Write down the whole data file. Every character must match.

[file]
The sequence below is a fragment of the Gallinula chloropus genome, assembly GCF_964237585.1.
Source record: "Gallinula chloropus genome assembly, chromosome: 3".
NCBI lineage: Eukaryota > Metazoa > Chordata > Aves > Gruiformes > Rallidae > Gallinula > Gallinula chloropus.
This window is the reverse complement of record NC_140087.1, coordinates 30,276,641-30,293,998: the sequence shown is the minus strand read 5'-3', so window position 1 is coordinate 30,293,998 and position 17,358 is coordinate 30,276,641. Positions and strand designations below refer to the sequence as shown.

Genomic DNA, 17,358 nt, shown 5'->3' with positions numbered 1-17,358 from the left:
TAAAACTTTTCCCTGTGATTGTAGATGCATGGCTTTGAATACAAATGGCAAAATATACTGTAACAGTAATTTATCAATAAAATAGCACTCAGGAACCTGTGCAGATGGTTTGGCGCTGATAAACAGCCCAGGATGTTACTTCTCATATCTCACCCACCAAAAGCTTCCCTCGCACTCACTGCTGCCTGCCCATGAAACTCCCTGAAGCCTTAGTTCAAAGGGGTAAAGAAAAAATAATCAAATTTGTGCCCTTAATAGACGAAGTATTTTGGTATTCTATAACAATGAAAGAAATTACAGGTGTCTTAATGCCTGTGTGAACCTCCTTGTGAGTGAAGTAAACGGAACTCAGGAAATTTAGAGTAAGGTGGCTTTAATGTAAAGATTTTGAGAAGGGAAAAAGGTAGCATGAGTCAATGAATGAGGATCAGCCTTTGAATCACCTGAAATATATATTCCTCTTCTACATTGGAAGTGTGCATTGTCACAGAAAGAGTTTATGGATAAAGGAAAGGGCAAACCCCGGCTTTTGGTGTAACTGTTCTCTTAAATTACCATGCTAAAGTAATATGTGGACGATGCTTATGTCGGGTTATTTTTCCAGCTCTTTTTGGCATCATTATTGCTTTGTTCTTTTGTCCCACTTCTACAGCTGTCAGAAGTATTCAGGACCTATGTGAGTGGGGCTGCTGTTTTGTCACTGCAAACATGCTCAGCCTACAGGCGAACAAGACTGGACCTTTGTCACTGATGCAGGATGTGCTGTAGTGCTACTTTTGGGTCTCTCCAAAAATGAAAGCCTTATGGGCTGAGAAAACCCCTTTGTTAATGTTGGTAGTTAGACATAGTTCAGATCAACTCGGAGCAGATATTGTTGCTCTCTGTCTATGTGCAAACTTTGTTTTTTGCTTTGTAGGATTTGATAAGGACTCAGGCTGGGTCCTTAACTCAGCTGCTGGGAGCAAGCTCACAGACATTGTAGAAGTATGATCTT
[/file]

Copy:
The sequence below is a fragment of the Gallinula chloropus genome, assembly GCF_964237585.1.
Source record: "Gallinula chloropus genome assembly, chromosome: 3".
NCBI lineage: Eukaryota > Metazoa > Chordata > Aves > Gruiformes > Rallidae > Gallinula > Gallinula chloropus.
This window is the reverse complement of record NC_140087.1, coordinates 30,276,641-30,293,998: the sequence shown is the minus strand read 5'-3', so window position 1 is coordinate 30,293,998 and position 17,358 is coordinate 30,276,641. Positions and strand designations below refer to the sequence as shown.

Genomic DNA, 17,358 nt, shown 5'->3' with positions numbered 1-17,358 from the left:
TAAAACTTTTCCCTGTGATTGTAGATGCATGGCTTTGAATACAAATGGCAAAATATACTGTAACAGTAATTTATCAATAAAATAGCACTCAGGAACCTGTGCAGATGGTTTGGCGCTGATAAACAGCCCAGGATGTTACTTCTCATATCTCACCCACCAAAAGCTTCCCTCGCACTCACTGCTGCCTGCCCATGAAACTCCCTGAAGCCTTAGTTCAAAGGGGTAAAGAAAAAATAATCAAATTTGTGCCCTTAATAGACGAAGTATTTTGGTATTCTATAACAATGAAAGAAATTACAGGTGTCTTAATGCCTGTGTGAACCTCCTTGTGAGTGAAGTAAACGGAACTCAGGAAATTTAGAGTAAGGTGGCTTTAATGTAAAGATTTTGAGAAGGGAAAAAGGTAGCATGAGTCAATGAATGAGGATCAGCCTTTGAATCACCTGAAATATATATTCCTCTTCTACATTGGAAGTGTGCATTGTCACAGAAAGAGTTTATGGATAAAGGAAAGGGCAAACCCCGGCTTTTGGTGTAACTGTTCTCTTAAATTACCATGCTAAAGTAATATGTGGACGATGCTTATGTCGGGTTATTTTTCCAGCTCTTTTTGGCATCATTATTGCTTTGTTCTTTTGTCCCACTTCTACAGCTGTCAGAAGTATTCAGGACCTATGTGAGTGGGGCTGCTGTTTTGTCACTGCAAACATGCTCAGCCTACAGGCGAACAAGACTGGACCTTTGTCACTGATGCAGGATGTGCTGTAGTGCTACTTTTGGGTCTCTCCAAAAATGAAAGCCTTATGGGCTGAGAAAACCCCTTTGTTAATGTTGGTAGTTAGACATAGTTCAGATCAACTCGGAGCAGATATTGTTGCTCTCTGTCTATGTGCAAACTTTGTTTTTTGCTTTGTAGGATTTGATAAGGACTCAGGCTGGGTCCTTAACTCAGCTGCTGGGAGCAAGCTCACAGACATTGTAGAAGTATGATCTT